Tuesday, March 30, 2010

Scandle Within the Catholic Church

It's a good thing all those priests molested all those children, because this sure helps atheists prove the inferiority of religion.

After all, we all know that if not for religion, pedophilia would not exist - in the same way that Schizophrenia, Alzheimer's, and Parkinson's Disease are also caused by belief in God. Furthermore, as we all know, in the absence of belief in God, no human being would ever act to protect a secular institution he belonged to from bad publicity.

That was sarcasm. I suspect that there are some who might not recognize it as such.

The fact is,"belief in God" and "pedophilia" are not related. Nor is "belief in God" and "willingness to protect an organization that one belongs to." These are both facts about human beings independent of religious beliefs, thus they are not facts that separate the religious from the non-religious.

There are two relevant moral considerations to be drawn out of the recent revelations that, in Europe, as has already been revealed in America, the Catholic Church has covered up allegations of child abuse by members of the clergy.

Divine versus Secular Morality One relevant point is that it provides some counter-evidence to the claim that a belief in God provides a person with a special incentive to do the right thing. In one way of thinking, a commitment to God and church is a commitment to a moral life that brings with a commitment to do the right thing (as described within that religion). Another way of thinking says that agents can be motivated by fear of eternal punishment.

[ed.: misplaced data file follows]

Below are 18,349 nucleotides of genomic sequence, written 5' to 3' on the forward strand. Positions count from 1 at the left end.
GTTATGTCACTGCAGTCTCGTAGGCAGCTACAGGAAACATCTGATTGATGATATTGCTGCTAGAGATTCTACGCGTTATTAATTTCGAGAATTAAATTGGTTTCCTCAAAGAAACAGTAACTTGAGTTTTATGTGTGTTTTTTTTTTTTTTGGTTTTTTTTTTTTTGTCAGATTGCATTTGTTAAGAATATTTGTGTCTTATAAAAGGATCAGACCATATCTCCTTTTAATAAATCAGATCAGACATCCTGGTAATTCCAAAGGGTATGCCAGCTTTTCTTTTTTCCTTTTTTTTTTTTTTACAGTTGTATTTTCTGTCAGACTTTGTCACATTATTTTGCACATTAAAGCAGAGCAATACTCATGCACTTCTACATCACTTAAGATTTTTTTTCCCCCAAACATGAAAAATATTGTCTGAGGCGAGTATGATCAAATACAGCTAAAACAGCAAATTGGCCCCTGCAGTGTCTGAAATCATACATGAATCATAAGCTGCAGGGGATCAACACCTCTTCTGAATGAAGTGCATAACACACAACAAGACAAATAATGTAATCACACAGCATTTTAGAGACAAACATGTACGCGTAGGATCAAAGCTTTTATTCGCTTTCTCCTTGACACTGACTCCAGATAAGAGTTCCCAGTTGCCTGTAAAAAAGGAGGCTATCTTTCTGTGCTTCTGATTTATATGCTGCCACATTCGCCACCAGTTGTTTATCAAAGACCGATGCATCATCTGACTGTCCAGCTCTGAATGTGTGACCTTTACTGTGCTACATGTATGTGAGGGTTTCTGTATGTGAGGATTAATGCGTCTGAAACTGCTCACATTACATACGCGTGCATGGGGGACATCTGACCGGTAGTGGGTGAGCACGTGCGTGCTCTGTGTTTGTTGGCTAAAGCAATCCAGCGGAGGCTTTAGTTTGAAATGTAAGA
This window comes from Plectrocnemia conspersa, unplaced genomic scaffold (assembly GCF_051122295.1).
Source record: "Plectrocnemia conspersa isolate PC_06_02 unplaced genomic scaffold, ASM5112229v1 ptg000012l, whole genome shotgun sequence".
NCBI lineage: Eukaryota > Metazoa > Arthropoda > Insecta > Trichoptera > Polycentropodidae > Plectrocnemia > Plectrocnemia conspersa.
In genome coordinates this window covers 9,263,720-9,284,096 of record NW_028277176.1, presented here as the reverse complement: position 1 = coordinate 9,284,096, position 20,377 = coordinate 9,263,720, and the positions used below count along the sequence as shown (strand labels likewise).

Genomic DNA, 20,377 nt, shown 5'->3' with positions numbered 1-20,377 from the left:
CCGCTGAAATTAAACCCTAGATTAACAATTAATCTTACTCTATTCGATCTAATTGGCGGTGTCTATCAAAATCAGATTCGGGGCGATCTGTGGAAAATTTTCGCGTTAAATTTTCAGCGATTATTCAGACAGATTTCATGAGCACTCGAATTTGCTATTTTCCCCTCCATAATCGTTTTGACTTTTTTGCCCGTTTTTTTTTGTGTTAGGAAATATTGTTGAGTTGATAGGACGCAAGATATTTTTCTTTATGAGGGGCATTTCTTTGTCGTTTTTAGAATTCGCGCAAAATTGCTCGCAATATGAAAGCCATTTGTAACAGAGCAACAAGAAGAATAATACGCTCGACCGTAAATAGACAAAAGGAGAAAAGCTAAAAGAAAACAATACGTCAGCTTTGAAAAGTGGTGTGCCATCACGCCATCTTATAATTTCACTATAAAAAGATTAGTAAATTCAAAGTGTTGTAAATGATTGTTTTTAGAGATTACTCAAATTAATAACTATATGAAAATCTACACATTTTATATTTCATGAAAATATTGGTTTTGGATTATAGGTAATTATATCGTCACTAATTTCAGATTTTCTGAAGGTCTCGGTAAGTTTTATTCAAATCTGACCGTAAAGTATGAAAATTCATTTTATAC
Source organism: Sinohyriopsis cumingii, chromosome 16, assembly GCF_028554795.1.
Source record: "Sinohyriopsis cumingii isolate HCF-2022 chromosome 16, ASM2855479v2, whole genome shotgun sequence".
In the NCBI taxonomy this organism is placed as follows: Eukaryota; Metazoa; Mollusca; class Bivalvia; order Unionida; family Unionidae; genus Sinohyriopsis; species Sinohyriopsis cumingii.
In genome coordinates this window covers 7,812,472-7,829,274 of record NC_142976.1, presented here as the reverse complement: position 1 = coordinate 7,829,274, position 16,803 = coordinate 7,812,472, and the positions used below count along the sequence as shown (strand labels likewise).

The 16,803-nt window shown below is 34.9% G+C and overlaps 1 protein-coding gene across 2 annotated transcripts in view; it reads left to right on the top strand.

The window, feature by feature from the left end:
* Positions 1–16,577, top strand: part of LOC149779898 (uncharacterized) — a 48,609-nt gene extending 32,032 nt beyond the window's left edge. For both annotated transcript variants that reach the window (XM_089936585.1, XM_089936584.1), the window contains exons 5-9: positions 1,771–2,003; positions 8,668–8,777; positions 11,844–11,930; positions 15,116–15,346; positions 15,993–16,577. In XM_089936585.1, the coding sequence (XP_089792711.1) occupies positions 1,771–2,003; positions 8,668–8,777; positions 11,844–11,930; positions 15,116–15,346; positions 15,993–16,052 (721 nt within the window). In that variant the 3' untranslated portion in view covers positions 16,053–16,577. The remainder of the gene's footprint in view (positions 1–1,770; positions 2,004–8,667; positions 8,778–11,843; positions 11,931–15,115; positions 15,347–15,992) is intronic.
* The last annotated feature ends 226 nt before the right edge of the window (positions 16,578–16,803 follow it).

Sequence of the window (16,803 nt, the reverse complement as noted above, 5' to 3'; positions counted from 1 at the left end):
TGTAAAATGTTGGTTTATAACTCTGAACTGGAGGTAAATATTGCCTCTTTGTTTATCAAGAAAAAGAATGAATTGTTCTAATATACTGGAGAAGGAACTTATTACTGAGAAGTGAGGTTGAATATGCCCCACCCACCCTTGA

Yet, no religion has ever held that these methods are absolutely reliable. There has always been a recognition that temptation exists and that people might find themselves in situations where "the devil" might urge them to act in ways that God would not approve. So, there is an easy way out for this type of objection. These are cases in which people were not as committed to good as they should have been. They allowed themselves to be seduced by evil forces into acting in inappropriate ways. Now it is time to confess their sins, repent, and resolve to do better in the future.

There is a strong parallel to be drawn here between the temptation to evil and the commitment to do good in terms of conflicts that arise between good desires and bad desires on a desire utilitarian model. The "devil's" temptation can easily be mapped to bad desires. In this case, it applies not only to pedophilia itself, but in the desires that placed the well-being of the church over the well-being of the children. The moral fault within the Catholic church is that its leadership did not have its priorities straight. It cultivated desires that tended to thwart other desires rather than desires that would tend to prevent the thwarting of other desires.